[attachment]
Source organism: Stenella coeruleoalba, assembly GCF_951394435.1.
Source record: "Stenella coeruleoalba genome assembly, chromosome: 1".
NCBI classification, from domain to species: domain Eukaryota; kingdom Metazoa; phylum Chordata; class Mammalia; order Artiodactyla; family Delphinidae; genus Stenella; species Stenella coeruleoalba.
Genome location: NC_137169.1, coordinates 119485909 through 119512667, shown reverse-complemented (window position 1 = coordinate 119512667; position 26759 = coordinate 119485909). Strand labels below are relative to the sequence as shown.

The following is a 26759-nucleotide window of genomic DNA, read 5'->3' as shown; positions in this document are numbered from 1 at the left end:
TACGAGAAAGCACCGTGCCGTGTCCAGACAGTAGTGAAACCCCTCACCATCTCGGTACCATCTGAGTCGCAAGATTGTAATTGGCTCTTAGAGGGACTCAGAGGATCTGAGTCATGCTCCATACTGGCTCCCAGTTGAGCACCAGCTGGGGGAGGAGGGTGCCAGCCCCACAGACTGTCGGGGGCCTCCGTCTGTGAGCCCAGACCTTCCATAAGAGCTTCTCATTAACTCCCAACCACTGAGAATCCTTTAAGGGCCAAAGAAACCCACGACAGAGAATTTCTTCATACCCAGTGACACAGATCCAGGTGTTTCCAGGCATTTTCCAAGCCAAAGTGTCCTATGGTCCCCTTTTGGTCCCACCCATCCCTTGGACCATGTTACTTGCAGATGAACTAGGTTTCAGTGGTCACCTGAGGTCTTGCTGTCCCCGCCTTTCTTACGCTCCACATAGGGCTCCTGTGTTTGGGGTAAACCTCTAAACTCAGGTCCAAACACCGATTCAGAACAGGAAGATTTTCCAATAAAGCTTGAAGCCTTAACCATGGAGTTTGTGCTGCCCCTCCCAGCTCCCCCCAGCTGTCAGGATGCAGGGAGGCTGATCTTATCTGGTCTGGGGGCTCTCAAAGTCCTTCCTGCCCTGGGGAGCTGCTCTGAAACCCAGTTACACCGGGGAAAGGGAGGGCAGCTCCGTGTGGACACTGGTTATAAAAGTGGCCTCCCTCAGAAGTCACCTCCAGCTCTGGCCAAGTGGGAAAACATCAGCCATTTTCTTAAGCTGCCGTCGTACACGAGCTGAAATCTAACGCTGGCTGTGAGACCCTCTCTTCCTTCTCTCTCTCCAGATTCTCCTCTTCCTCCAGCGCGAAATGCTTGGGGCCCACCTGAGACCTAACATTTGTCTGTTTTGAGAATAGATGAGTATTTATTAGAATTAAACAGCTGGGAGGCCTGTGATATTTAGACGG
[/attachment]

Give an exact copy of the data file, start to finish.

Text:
Source organism: Stenella coeruleoalba, assembly GCF_951394435.1.
Source record: "Stenella coeruleoalba genome assembly, chromosome: 1".
NCBI classification, from domain to species: domain Eukaryota; kingdom Metazoa; phylum Chordata; class Mammalia; order Artiodactyla; family Delphinidae; genus Stenella; species Stenella coeruleoalba.
Genome location: NC_137169.1, coordinates 119485909 through 119512667, shown reverse-complemented (window position 1 = coordinate 119512667; position 26759 = coordinate 119485909). Strand labels below are relative to the sequence as shown.

The following is a 26759-nucleotide window of genomic DNA, read 5'->3' as shown; positions in this document are numbered from 1 at the left end:
TACGAGAAAGCACCGTGCCGTGTCCAGACAGTAGTGAAACCCCTCACCATCTCGGTACCATCTGAGTCGCAAGATTGTAATTGGCTCTTAGAGGGACTCAGAGGATCTGAGTCATGCTCCATACTGGCTCCCAGTTGAGCACCAGCTGGGGGAGGAGGGTGCCAGCCCCACAGACTGTCGGGGGCCTCCGTCTGTGAGCCCAGACCTTCCATAAGAGCTTCTCATTAACTCCCAACCACTGAGAATCCTTTAAGGGCCAAAGAAACCCACGACAGAGAATTTCTTCATACCCAGTGACACAGATCCAGGTGTTTCCAGGCATTTTCCAAGCCAAAGTGTCCTATGGTCCCCTTTTGGTCCCACCCATCCCTTGGACCATGTTACTTGCAGATGAACTAGGTTTCAGTGGTCACCTGAGGTCTTGCTGTCCCCGCCTTTCTTACGCTCCACATAGGGCTCCTGTGTTTGGGGTAAACCTCTAAACTCAGGTCCAAACACCGATTCAGAACAGGAAGATTTTCCAATAAAGCTTGAAGCCTTAACCATGGAGTTTGTGCTGCCCCTCCCAGCTCCCCCCAGCTGTCAGGATGCAGGGAGGCTGATCTTATCTGGTCTGGGGGCTCTCAAAGTCCTTCCTGCCCTGGGGAGCTGCTCTGAAACCCAGTTACACCGGGGAAAGGGAGGGCAGCTCCGTGTGGACACTGGTTATAAAAGTGGCCTCCCTCAGAAGTCACCTCCAGCTCTGGCCAAGTGGGAAAACATCAGCCATTTTCTTAAGCTGCCGTCGTACACGAGCTGAAATCTAACGCTGGCTGTGAGACCCTCTCTTCCTTCTCTCTCTCCAGATTCTCCTCTTCCTCCAGCGCGAAATGCTTGGGGCCCACCTGAGACCTAACATTTGTCTGTTTTGAGAATAGATGAGTATTTATTAGAATTAAACAGCTGGGAGGCCTGTGATATTTAGACGG